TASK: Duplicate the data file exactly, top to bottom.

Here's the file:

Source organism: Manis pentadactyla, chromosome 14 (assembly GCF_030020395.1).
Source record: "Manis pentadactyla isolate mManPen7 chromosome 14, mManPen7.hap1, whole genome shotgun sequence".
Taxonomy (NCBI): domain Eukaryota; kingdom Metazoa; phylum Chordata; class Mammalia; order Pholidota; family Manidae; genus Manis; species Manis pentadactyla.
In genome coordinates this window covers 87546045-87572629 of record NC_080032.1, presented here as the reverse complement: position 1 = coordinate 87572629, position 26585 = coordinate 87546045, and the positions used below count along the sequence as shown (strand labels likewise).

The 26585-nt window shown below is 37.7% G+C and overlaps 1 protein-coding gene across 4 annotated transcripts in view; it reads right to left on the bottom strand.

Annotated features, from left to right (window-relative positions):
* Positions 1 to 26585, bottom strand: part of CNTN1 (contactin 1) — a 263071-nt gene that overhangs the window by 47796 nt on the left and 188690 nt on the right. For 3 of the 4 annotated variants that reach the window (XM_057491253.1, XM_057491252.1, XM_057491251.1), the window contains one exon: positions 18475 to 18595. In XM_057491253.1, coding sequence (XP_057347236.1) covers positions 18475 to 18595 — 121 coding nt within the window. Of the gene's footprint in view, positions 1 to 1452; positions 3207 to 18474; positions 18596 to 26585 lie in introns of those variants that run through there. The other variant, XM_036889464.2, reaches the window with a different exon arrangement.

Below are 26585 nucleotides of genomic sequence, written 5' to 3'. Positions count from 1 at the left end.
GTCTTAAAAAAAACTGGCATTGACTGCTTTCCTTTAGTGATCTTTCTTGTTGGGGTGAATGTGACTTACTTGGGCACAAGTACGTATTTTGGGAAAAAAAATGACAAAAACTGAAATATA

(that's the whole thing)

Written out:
Source organism: Manis pentadactyla, chromosome 14 (assembly GCF_030020395.1).
Source record: "Manis pentadactyla isolate mManPen7 chromosome 14, mManPen7.hap1, whole genome shotgun sequence".
Taxonomy (NCBI): domain Eukaryota; kingdom Metazoa; phylum Chordata; class Mammalia; order Pholidota; family Manidae; genus Manis; species Manis pentadactyla.
In genome coordinates this window covers 87546045-87572629 of record NC_080032.1, presented here as the reverse complement: position 1 = coordinate 87572629, position 26585 = coordinate 87546045, and the positions used below count along the sequence as shown (strand labels likewise).

The 26585-nt window shown below is 37.7% G+C and overlaps 1 protein-coding gene across 4 annotated transcripts in view; it reads right to left on the bottom strand.

Annotated features, from left to right (window-relative positions):
* Positions 1 to 26585, bottom strand: part of CNTN1 (contactin 1) — a 263071-nt gene that overhangs the window by 47796 nt on the left and 188690 nt on the right. For 3 of the 4 annotated variants that reach the window (XM_057491253.1, XM_057491252.1, XM_057491251.1), the window contains one exon: positions 18475 to 18595. In XM_057491253.1, coding sequence (XP_057347236.1) covers positions 18475 to 18595 — 121 coding nt within the window. Of the gene's footprint in view, positions 1 to 1452; positions 3207 to 18474; positions 18596 to 26585 lie in introns of those variants that run through there. The other variant, XM_036889464.2, reaches the window with a different exon arrangement.

Below are 26585 nucleotides of genomic sequence, written 5' to 3'. Positions count from 1 at the left end.
GTCTTAAAAAAAACTGGCATTGACTGCTTTCCTTTAGTGATCTTTCTTGTTGGGGTGAATGTGACTTACTTGGGCACAAGTACGTATTTTGGGAAAAAAAATGACAAAAACTGAAATATA